New York high school student Wyatt Hatfield was suspended from school Oct. 13 after bringing in Vitamin C supplements. The school’s policy reportedly says that students can’t possess “look-a-like drugs.”
Hatfield, a junior at Marathon High School in Marathon, New York, had put a combination of supplements in his lunch bag on Oct. 13, WBNG reports. The supplements included vitamin C, olive leaf extract and Echinacea, all of which had been left on the school bus.
According to superintendent Rebecca Stone, all medications have to be approved by a parent or doctor and then stored at the nurse’s office. While Stone said that the policy has been in place for years, Hatfield argued against it.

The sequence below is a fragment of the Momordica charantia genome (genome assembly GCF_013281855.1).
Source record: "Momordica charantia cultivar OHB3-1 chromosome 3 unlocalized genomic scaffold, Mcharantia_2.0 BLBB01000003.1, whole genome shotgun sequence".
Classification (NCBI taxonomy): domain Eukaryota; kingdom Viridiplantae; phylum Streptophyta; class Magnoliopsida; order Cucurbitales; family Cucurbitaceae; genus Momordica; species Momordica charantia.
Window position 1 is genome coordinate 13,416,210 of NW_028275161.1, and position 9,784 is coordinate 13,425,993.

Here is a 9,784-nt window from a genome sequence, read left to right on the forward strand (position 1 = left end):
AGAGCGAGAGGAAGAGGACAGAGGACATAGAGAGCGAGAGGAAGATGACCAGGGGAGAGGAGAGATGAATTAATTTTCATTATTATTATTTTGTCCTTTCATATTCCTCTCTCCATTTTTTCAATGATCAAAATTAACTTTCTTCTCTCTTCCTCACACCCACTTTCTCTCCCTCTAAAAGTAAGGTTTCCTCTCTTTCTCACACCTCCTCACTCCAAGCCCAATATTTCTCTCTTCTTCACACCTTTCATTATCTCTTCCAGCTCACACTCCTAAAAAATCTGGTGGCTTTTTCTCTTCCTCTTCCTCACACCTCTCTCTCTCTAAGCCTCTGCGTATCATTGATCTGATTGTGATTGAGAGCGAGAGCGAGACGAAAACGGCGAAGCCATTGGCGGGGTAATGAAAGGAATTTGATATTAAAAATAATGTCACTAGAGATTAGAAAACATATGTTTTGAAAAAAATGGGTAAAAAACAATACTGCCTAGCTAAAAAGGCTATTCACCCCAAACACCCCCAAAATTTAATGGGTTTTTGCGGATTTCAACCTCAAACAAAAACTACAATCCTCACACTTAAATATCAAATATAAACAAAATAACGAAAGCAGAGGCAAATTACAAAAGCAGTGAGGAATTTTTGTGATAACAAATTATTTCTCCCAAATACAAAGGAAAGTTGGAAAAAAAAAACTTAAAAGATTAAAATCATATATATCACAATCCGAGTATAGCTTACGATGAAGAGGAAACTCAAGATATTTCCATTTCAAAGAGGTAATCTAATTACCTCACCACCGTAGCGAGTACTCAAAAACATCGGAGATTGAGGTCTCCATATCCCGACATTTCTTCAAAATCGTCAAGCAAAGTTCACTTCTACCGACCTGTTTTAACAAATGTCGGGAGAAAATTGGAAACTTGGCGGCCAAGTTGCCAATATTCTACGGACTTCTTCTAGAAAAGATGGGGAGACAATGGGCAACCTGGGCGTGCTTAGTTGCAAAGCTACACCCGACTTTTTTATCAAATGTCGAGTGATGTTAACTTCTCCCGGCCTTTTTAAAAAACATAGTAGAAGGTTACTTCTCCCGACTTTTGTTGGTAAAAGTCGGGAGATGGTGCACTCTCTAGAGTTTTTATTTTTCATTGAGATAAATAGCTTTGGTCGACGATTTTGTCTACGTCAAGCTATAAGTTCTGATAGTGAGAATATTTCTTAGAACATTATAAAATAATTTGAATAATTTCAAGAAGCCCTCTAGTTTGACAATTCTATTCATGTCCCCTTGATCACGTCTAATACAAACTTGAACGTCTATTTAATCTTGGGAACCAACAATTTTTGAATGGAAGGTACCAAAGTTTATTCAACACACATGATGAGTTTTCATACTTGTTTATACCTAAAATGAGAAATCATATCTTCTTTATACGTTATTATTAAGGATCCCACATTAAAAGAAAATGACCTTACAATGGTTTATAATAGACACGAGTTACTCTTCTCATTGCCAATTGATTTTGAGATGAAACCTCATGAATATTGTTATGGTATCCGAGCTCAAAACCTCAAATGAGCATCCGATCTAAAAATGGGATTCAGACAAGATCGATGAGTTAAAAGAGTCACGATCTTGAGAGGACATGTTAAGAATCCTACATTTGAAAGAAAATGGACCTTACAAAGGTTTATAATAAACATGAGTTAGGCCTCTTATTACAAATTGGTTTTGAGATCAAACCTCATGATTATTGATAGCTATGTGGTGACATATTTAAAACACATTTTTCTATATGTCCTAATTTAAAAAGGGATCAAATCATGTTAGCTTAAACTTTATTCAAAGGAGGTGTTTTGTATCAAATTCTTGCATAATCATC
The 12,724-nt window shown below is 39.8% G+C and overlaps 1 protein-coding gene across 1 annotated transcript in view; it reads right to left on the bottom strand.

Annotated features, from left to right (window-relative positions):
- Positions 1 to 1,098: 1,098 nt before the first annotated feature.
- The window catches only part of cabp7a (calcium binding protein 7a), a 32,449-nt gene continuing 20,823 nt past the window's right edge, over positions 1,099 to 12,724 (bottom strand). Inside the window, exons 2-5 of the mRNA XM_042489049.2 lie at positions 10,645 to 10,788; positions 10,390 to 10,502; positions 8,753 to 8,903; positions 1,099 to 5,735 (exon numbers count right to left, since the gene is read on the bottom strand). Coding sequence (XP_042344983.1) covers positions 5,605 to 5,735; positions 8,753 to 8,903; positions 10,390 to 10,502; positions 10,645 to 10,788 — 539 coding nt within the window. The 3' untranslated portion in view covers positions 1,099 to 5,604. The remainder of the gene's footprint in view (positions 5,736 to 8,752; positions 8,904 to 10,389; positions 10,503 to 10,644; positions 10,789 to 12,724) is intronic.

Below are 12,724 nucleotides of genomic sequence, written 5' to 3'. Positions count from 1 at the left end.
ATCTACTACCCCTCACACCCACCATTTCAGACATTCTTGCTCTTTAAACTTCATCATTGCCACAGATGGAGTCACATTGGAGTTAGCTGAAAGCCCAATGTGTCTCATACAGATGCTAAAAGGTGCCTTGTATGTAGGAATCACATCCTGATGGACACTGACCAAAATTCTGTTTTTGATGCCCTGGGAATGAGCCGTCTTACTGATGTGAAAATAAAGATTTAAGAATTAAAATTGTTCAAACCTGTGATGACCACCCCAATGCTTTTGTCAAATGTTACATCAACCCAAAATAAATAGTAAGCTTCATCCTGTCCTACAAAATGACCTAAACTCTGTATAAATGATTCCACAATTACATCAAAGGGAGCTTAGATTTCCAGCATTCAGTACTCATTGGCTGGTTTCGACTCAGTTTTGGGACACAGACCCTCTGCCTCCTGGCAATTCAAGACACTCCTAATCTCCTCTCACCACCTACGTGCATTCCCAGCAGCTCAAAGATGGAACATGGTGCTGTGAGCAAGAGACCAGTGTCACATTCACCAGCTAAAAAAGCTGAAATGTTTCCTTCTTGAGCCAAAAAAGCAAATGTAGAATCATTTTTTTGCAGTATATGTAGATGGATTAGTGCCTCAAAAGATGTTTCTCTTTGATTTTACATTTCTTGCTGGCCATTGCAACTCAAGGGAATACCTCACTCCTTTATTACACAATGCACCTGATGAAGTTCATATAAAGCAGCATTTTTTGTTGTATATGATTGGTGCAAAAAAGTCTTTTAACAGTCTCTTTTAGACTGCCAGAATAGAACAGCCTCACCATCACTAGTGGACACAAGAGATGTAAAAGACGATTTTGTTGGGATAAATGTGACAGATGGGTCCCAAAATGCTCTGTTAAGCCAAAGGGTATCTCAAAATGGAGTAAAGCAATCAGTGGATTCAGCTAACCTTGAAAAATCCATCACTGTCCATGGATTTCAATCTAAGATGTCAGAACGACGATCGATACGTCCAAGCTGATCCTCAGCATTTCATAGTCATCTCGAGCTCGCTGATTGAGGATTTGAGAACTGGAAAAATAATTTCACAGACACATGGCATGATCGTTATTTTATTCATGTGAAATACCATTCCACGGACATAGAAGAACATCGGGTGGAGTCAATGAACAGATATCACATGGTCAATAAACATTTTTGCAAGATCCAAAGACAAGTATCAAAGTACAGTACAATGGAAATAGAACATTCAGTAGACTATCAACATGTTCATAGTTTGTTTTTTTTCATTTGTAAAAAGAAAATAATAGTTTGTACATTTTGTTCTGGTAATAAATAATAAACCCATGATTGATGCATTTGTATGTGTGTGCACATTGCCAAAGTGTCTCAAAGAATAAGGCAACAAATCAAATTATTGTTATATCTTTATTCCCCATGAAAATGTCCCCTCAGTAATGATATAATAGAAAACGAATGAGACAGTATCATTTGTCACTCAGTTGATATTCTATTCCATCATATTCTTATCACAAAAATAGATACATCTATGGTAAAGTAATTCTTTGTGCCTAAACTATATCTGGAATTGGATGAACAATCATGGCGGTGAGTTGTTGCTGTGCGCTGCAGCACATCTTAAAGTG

“I found it quite ridiculous that I was being suspended for dietary supplements,” Hatfield told WBNG.
Although the Hatfield family appealed to the Board of Education, the three day suspension was upheld. Now, they plan to appeal to the State Commissioner of Education.
“I just don’t feel that something like this should be on my son’s record,” Glen Hatfield, Wyatt’s father, told CNY Central.
Samantha Hatfield, Wyatt’s mother, noted that her son hopes to join the military following his high school graduation, and that the suspension could negatively influence his chances of getting accepted.
This isn't the first time parents have questioned a school's suspension policy. Oviedo, Florida, parents were upset when their daughter was suspended from her middle school for hugging a friend, Click Orlando reported on Nov. 2. The principal upheld the suspension, despite the parents' objections.